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Album Review: WHO OWNS THE GRAVEYARD? by Elvis Depressedly

WHO OWNS THE GRAVEYARD? - Elvis Depressedly

Last month, cult singer-songwriter Mat Cothran debuted what will be the last project released under his moniker Elvis Depressedly. Deeply personal, dark, and immersive, the long-awaited WHO OWNS THE GRAVEYARD? is a fusion of styles and past eras, a sucker punch of a final record imbued in every stitch with a sort of creativity that is rarely found outside the realm of independent production.

The record’s first track, “The 3 American Mantras” is immediately gripping, concise but
hard-hitting in today’s age of sensationalism and televised controversy. Cothran sings, “The
three American mantras are Sex, Death, and Money/ When I look in the mirror I want to see all three,” echoing a struggle all-too-familiar to the disillusioned American: hating the societal standards you also strive to epitomize. Cothran’s solution to participating in the culture without getting swallowed up in it? “Don’t think about it too much.” The unease and cognitive dissonance established in the opener set a fitting tone for the rest of the album’s existential themes.

Pop culture is drawn on again in the structure of the second track, “Say Hi.” Elements of formulaic pop underlay uncharacteristically dark lyrics in a Bo Burnham-esque depression anthem. Still, like every good pop song, the repetition of its refrain drives its message home, ultimately fostering a sense of solidarity among Cothran and others at “the lowest point of [their] life.” It’s a reclamation of mental illness, if a little ironic.

Throughout the record, Cothran oscillates between his predisposition to isolation and his desire for companionship. On “In That Sound,” he discloses, “I know a loneliness you don’t know,” before going on to sing about the comfort of clinging to someone when everything else feels up in the air in “Hold Me Down.” In between, “Piper” is a poignant recollection of the same bittersweet past Cothran seems to be consistently attempting to reconcile with the present and/or move on from.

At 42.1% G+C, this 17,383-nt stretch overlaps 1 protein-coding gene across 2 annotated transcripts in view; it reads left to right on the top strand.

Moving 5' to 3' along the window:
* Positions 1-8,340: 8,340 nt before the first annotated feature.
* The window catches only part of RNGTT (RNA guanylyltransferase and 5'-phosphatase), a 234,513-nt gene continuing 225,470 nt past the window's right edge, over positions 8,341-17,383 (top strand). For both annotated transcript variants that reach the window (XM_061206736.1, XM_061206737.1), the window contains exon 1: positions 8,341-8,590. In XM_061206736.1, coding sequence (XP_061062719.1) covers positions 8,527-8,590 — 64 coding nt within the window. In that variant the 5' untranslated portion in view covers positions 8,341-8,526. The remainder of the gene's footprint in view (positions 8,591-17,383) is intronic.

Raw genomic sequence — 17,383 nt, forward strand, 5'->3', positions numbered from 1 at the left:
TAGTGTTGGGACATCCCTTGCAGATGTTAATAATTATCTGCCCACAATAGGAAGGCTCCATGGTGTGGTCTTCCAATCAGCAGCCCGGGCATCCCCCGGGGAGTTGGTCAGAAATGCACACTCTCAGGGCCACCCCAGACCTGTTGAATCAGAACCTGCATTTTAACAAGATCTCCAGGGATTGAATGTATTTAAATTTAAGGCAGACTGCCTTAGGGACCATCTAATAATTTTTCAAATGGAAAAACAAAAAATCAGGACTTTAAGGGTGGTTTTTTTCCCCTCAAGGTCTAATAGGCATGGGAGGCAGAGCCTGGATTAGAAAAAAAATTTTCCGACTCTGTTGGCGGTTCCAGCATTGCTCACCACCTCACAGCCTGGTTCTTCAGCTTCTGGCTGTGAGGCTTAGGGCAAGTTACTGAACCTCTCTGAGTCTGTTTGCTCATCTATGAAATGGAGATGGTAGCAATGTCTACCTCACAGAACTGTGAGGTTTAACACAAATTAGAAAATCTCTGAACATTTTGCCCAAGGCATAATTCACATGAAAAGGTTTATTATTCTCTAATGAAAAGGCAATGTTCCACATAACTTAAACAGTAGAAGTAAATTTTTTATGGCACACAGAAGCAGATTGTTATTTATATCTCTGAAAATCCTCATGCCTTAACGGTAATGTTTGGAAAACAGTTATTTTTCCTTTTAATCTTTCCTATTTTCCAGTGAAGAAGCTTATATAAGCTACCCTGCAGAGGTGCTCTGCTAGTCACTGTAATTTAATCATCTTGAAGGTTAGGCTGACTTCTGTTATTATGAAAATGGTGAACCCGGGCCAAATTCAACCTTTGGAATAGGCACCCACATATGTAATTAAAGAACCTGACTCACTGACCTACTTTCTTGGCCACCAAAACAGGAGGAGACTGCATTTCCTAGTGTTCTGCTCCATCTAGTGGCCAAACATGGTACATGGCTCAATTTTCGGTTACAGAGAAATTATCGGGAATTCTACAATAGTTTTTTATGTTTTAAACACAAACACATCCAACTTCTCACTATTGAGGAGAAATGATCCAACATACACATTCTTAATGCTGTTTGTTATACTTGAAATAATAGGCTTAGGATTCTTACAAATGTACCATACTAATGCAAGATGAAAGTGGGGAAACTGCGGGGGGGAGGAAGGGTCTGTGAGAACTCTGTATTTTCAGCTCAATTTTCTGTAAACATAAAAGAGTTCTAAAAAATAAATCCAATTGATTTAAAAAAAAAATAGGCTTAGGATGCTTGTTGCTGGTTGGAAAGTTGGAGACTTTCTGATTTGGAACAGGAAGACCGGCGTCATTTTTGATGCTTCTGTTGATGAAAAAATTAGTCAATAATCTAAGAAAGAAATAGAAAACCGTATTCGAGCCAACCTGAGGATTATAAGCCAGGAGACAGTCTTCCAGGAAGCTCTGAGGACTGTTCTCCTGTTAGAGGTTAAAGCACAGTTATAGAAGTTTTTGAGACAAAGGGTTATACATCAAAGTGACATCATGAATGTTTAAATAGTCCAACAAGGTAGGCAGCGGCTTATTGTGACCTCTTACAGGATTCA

Knowing which approach to take, of course, is always the hard part. Cothran divulges about his on-and-off relationship with substances in “Sober No More,” which stands out for its painful honesty as well as its old country influences. But later on, in “Jane Again” (a direct reference to his previous album’s “Jane, Don’t You Know Me?”), he ditches his old conscience-stricken perspective for something much more self-assured and unapologetic. Whether the change in outlook is permanent or a temporary byproduct of his mindset on a good day doesn’t seem to matter as much as the apparent potential of his feelings to evolve and exist fluidly. It’s all part of the process, even relapsing.

Sonically, WOTG? is equally dynamic, ranging from doomy and visceral (“On Earth”) to tender and acoustic (“Same Old Way”) back to infectious pop on “Middle Man.” This track could be mistaken for a catchy dance number were it not for lines like “I rot away while no one notices/ I’m getting clean of everything while my mind gives/ I bite my tongue and buy a gun online/ Make peace with God before I cross the finish line.” This jarring contrast mirrors the very dynamic reflected in the song’s lyrics—suffering in silence while the world buzzes on indifferently. Its candid representation of suicidal ideation, including an allusion to Cothran’s own cryptic Instagram posts (“I speak in tongues when I say goodbye online”) earns “Middle Man” a place as one of the record’s most confessional pieces.

The past continues to weigh heavy on Cothran’s mind in the penultimate “Lay It In,” which opens with an extensive list of his admitted failures. Still, his coming clean is laced with an air of finality and the song infused with an odd sense of hope, which culminates in its final lines: “Can’t let myself go out like that/ Riding trauma all the way to death?/ No, no, no...” For the duration of the album, Cothran fluctuates between ever-present emotional states and nurses old wounds that refuse to close up. Acknowledging the necessity of change isn’t a fix-all, but here at least, he recognizes its role as a crucial first step, and ideally, a buffer that keeps him from spiraling. Maybe trauma isn’t something we can rid ourselves of, but it doesn’t have to define us either (We all may realize this more on certain days than others). And as the closing track “My Depression Has Become Funny” suggests, sometimes the only way through is to laugh, or at least make peace with the absurdity of it all. When striving for emotional homeostasis, striking that delicate balance between controlling what we can and accepting what we can’t, a tinge of apathy might even be healthy. It’s better than rage and total despondency. So, yeah, “America is fucked, so what?” Consider it optimistic nihilism.

WHO OWNS THE GRAVEYARD? is an unconventionally raw narrative on the desire for (read: necessity/inevitability of) personal growth in the face of unfavorable conditions, both internal and external. It is an amalgamation—manic, melancholic, worn-out, and defiant. Above all, it is full of heart, however heavy that heart may be. To answer the question posed in the opening lines of “Piper:” “How bad does it hurt? Is it better? What does it feel like?” Well...maybe it depends on the day.

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